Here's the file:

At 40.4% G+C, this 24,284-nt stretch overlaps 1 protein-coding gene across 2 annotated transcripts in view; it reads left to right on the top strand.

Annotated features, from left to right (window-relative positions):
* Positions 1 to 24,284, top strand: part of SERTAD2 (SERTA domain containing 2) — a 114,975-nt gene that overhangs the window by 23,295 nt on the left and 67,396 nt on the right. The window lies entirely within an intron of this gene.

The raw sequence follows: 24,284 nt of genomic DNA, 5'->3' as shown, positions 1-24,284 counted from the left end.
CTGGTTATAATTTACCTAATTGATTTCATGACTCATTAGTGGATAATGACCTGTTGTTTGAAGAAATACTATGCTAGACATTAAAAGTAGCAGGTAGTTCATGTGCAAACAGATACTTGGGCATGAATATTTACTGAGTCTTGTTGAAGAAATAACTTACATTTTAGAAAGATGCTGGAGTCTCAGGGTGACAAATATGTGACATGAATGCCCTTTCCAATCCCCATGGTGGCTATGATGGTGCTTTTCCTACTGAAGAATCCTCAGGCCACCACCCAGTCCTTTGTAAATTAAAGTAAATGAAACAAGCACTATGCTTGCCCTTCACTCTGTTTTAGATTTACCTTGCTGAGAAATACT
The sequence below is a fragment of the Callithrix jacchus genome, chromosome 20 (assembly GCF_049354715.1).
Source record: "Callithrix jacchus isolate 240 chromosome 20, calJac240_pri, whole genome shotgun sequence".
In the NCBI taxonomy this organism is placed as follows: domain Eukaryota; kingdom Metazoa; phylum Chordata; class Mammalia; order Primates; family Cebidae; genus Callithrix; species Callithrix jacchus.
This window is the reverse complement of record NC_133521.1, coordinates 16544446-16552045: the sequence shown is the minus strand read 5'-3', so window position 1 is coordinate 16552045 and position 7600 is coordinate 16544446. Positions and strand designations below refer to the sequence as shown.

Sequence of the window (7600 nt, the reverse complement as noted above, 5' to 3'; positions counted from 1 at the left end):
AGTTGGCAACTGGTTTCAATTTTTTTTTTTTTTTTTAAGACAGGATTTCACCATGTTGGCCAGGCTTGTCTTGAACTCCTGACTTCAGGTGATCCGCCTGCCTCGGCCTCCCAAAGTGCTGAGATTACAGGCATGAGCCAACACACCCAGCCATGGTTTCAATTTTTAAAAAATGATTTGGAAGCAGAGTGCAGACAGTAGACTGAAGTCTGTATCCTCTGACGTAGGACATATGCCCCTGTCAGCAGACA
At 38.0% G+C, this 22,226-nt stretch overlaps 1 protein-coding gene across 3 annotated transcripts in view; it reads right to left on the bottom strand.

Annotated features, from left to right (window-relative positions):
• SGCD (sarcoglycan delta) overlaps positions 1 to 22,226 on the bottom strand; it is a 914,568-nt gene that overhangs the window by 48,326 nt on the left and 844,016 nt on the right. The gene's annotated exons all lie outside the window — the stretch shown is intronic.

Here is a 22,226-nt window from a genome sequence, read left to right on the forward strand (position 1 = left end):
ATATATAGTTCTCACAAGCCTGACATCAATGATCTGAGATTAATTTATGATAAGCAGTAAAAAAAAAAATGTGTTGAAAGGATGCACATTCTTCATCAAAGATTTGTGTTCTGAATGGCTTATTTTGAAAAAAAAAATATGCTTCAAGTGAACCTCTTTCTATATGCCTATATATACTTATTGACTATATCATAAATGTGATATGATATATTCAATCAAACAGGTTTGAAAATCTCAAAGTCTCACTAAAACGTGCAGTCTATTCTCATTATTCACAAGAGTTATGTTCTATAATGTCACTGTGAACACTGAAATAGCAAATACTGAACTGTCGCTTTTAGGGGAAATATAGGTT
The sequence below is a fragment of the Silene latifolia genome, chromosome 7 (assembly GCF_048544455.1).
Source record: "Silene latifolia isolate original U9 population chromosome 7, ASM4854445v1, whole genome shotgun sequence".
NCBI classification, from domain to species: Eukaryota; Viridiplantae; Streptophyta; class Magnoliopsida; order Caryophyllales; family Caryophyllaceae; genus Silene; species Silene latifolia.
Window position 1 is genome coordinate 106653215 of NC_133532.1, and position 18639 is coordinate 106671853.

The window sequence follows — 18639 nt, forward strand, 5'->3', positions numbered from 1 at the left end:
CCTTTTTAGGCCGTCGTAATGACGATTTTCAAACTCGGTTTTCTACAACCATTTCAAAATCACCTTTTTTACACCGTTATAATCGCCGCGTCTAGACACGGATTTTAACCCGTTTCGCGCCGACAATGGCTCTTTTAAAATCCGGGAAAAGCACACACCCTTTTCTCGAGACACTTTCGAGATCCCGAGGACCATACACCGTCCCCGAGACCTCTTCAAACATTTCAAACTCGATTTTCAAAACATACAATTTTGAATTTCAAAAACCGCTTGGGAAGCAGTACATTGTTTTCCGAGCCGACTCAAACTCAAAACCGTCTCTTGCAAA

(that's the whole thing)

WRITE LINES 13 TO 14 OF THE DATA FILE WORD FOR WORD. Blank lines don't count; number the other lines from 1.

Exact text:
Annotated features, from left to right (window-relative positions):
• SGCD (sarcoglycan delta) overlaps positions 1 to 22,226 on the bottom strand; it is a 914,568-nt gene that overhangs the window by 48,326 nt on the left and 844,016 nt on the right. The gene's annotated exons all lie outside the window — the stretch shown is intronic.